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Bouncing Back: Seven Things I Learned on the #RoadtoBerlin (Part 1)

By Gates Palissery

It was January 18: a dark, snowy, icy morning. I went out for a training run—the Atlanta Marathon was next on my list of 50 States, 50 Marathons, and I thought the sidewalks would be clear enough to run. I’m from the mountains in the northeast and lived in Chicago, a bit of snow seemed like no big deal.

I was wrong.

Half a mile in, running down a small hill, I slipped on ice. I describe it as rolling my left ankle, but to the extreme. I carry my phone with me when I run so when I tried and failed to stand back up, I called 911. They sent an ambulance, which struggled to get up the hill to where I was—that’s how bad the weather was.

They did x-rays in the ER. I knew before the PA said anything that it was going to be horrible news—I was in pain just sitting in a wheelchair with my foot propped up.

The verdict: I had a trimalleolar fracture. My ankle was broken in three places at the bottom of the tibia and fibula, which, fun fact: is about as bad as an ankle break

can get. Surgery was scheduled for the following week, where the

y would put plates and screws in both sides of my ankle to help the bones heal. I would be in a cast, completely non-weightbearing, for 6 weeks after surgery, then I’d have to be in a walking boot and doing physical therapy for weeks after that.

My entire slate of spring races was cancelle

d in one afternoon. No Atlanta Marathon, no Flying Pig Marathon in May because I wouldn’t be able to run by then. In the week between breaking my ankle and surgery, my concerns turned to the fall: would I be able to run Berlin? My surgeon said September was far enough away that I might be able to.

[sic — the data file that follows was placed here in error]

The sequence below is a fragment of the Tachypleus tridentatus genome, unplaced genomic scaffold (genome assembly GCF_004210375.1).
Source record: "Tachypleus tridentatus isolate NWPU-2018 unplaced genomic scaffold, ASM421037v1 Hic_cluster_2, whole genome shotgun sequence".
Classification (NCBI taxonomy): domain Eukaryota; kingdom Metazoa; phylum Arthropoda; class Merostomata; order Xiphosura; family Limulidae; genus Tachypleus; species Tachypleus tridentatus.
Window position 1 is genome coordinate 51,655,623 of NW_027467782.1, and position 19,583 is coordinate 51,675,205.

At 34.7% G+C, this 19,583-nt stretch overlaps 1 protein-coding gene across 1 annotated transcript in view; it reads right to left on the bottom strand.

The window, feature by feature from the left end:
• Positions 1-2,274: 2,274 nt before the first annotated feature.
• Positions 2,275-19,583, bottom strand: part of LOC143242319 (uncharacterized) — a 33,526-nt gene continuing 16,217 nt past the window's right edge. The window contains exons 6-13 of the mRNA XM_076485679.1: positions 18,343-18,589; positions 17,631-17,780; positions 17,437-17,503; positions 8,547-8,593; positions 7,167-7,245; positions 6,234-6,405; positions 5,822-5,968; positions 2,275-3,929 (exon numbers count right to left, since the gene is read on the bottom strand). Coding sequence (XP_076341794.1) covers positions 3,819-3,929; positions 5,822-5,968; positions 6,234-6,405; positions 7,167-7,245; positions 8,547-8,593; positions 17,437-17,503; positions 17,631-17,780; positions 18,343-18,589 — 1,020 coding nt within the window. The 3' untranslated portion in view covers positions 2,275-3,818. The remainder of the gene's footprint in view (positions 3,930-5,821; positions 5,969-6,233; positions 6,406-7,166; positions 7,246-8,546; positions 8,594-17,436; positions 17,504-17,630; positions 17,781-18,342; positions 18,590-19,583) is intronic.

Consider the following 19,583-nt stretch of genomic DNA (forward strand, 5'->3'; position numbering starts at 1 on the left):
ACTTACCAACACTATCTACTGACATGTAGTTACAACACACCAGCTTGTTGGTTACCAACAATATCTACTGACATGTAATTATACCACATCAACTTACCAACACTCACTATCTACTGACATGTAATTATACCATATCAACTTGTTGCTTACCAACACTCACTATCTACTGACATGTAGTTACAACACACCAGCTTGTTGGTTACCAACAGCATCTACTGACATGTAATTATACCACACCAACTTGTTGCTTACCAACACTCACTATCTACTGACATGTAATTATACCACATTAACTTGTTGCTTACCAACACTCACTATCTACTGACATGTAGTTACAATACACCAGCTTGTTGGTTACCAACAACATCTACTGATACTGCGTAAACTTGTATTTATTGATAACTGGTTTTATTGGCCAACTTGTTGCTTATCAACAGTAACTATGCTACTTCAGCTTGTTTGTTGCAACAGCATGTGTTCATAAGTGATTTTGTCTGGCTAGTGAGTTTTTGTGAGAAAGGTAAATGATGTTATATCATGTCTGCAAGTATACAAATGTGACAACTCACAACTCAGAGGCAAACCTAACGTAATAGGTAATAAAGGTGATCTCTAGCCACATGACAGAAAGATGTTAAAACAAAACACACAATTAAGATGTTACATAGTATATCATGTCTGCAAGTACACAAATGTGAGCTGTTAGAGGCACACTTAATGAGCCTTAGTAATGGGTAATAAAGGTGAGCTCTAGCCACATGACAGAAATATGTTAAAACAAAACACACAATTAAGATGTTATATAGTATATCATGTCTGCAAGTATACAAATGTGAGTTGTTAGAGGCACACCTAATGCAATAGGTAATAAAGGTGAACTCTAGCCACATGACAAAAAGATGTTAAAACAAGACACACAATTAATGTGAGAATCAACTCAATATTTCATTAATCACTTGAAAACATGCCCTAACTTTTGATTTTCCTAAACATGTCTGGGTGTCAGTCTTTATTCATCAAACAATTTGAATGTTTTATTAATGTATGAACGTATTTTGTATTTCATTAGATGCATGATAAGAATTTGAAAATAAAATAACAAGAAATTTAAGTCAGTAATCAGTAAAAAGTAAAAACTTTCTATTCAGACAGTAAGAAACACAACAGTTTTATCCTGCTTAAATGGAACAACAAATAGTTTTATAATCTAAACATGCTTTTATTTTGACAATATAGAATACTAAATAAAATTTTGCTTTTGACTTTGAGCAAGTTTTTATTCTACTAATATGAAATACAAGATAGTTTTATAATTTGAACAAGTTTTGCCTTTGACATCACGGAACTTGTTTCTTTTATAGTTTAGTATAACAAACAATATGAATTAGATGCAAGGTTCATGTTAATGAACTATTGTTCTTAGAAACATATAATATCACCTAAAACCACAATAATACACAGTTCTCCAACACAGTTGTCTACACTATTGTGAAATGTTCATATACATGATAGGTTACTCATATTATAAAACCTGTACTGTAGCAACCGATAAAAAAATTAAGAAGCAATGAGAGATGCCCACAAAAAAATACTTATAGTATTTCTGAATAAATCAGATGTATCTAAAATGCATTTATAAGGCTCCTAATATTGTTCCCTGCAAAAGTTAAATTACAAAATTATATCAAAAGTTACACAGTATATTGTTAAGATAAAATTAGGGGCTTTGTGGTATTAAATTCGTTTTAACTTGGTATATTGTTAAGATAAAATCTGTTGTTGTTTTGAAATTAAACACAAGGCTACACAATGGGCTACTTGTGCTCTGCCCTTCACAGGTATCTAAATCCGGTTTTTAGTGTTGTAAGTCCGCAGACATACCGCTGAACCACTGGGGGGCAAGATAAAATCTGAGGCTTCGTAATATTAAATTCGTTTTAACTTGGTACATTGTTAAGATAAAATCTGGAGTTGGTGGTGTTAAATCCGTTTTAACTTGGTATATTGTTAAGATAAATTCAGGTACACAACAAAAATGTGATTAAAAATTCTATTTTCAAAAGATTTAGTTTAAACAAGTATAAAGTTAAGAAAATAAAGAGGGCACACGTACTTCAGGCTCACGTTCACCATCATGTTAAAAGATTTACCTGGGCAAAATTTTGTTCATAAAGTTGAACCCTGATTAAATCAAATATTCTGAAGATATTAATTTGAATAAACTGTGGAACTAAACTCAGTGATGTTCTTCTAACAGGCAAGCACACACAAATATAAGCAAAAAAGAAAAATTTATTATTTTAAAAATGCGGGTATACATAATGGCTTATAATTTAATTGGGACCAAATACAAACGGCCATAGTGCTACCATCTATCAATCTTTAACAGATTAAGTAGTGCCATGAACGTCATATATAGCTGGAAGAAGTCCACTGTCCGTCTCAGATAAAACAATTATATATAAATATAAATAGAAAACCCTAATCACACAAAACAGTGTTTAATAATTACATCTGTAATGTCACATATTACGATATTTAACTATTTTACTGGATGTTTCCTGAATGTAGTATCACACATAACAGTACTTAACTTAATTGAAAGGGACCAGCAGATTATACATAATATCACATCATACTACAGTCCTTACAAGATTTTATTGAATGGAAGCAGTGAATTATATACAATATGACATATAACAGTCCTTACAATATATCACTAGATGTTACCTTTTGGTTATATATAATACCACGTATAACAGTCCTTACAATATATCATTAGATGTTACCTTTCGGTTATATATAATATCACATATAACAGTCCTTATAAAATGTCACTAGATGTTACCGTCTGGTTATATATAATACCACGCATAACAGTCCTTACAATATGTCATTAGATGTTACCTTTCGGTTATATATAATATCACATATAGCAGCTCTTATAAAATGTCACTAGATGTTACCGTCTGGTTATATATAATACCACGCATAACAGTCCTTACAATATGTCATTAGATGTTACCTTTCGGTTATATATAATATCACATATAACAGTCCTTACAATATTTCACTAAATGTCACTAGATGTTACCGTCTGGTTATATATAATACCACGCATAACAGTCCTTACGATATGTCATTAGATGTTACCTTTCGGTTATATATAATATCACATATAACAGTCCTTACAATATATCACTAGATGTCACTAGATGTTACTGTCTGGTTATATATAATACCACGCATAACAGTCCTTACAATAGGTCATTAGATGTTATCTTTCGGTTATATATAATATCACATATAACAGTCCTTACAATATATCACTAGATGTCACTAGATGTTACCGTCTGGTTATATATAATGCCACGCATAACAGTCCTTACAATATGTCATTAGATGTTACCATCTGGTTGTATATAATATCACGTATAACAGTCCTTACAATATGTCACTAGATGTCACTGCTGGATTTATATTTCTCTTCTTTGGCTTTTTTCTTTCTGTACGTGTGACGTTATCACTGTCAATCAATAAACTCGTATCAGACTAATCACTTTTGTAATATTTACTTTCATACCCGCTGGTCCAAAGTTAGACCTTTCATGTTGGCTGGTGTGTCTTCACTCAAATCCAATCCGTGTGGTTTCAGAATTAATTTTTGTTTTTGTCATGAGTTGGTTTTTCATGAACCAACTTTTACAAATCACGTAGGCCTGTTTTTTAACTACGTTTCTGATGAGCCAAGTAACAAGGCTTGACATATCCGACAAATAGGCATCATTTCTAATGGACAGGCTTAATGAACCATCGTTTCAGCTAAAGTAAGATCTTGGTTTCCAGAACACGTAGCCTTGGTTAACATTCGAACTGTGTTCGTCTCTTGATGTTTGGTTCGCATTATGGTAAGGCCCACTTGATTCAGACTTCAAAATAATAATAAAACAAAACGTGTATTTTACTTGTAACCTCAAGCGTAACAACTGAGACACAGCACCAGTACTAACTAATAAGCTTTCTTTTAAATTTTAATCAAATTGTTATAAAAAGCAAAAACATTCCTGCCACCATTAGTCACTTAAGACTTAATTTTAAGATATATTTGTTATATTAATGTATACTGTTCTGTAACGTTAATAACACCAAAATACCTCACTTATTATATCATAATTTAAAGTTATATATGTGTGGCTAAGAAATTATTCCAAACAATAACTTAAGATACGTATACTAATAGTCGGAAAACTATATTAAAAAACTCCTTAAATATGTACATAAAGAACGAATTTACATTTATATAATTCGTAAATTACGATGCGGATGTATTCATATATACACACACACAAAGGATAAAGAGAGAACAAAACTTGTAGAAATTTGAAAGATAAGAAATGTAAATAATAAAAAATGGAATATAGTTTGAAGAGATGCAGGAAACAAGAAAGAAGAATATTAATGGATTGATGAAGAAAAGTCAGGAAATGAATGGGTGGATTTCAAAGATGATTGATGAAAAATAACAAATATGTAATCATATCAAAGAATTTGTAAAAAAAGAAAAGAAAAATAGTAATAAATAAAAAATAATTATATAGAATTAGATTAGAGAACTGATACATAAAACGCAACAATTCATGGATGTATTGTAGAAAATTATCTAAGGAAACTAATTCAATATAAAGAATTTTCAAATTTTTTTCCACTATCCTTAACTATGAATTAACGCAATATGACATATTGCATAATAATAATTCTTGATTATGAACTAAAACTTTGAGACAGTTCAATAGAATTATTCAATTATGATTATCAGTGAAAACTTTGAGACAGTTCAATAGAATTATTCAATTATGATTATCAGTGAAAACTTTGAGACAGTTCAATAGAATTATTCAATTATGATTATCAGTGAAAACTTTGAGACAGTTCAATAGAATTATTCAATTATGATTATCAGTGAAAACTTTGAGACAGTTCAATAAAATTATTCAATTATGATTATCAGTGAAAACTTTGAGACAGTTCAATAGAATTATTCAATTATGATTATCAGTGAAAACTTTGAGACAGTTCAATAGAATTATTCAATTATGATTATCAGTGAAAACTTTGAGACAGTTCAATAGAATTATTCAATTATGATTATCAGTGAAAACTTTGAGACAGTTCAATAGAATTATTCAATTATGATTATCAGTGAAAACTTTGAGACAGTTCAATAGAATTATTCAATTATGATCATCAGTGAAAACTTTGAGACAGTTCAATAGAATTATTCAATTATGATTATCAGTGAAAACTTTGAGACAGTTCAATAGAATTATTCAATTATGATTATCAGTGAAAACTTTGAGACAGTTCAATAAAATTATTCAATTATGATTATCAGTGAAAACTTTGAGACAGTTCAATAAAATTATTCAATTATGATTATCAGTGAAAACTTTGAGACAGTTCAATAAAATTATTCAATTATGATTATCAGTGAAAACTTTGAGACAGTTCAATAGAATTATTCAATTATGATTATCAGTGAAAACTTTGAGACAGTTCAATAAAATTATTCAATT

The thought of cancelling all of my Berlin plans was unbearable. I absolutely refused to accept that I wouldn’t be running Berlin. Be

rlin! Where Kipchoge set a world record! One of the World Marathon Majors! I could NOT miss this race. I would not.

So began my #RoadToBerlin, an incredible 250 day journey. I documented every single day between breaking my ankle and the day I ran the marathon on Twitter, and in doing so, a pattern of important lessons emerged.


  • Baby Steps!

After 6 weeks in a cast, my bones were completely healed, but my muscles had atrophied to the point where I had to essentially relearn how to walk.

I really had to contend with the fact that you can’t jump straight back into it after your injury heals. It was frustrating and concerning—there were many times where I started to question whether I’d be able to run again and train for a September marathon.

I was in a walking boot, so I decided to start small and do what I could. Every day after I got home from lab, I’d go for a walk. I started with half a mile then slowly built up to a mile, a mile and a quarter, a mile and a half, two miles.

I discovered that I actually like walking. More importantly, walks gave me metrics I could use to help track my progress. How far I walked, how fast I walked, what my splits or heartrate were—every day that I walked a little bit faster or a little bit farther, that was a little more strength and mobility that would get me back to running again.

One mile at a time. One day at a time.

  • Cross-training is important!

Cross-training is extremely important to all runners, no matter what you’re training for. I’ve incorporated it in my training routine for years, and everyone should be doing it regardless of injury or not (in fact, it helps prevent injury). This blog post is a great discussion about cross-training for runners: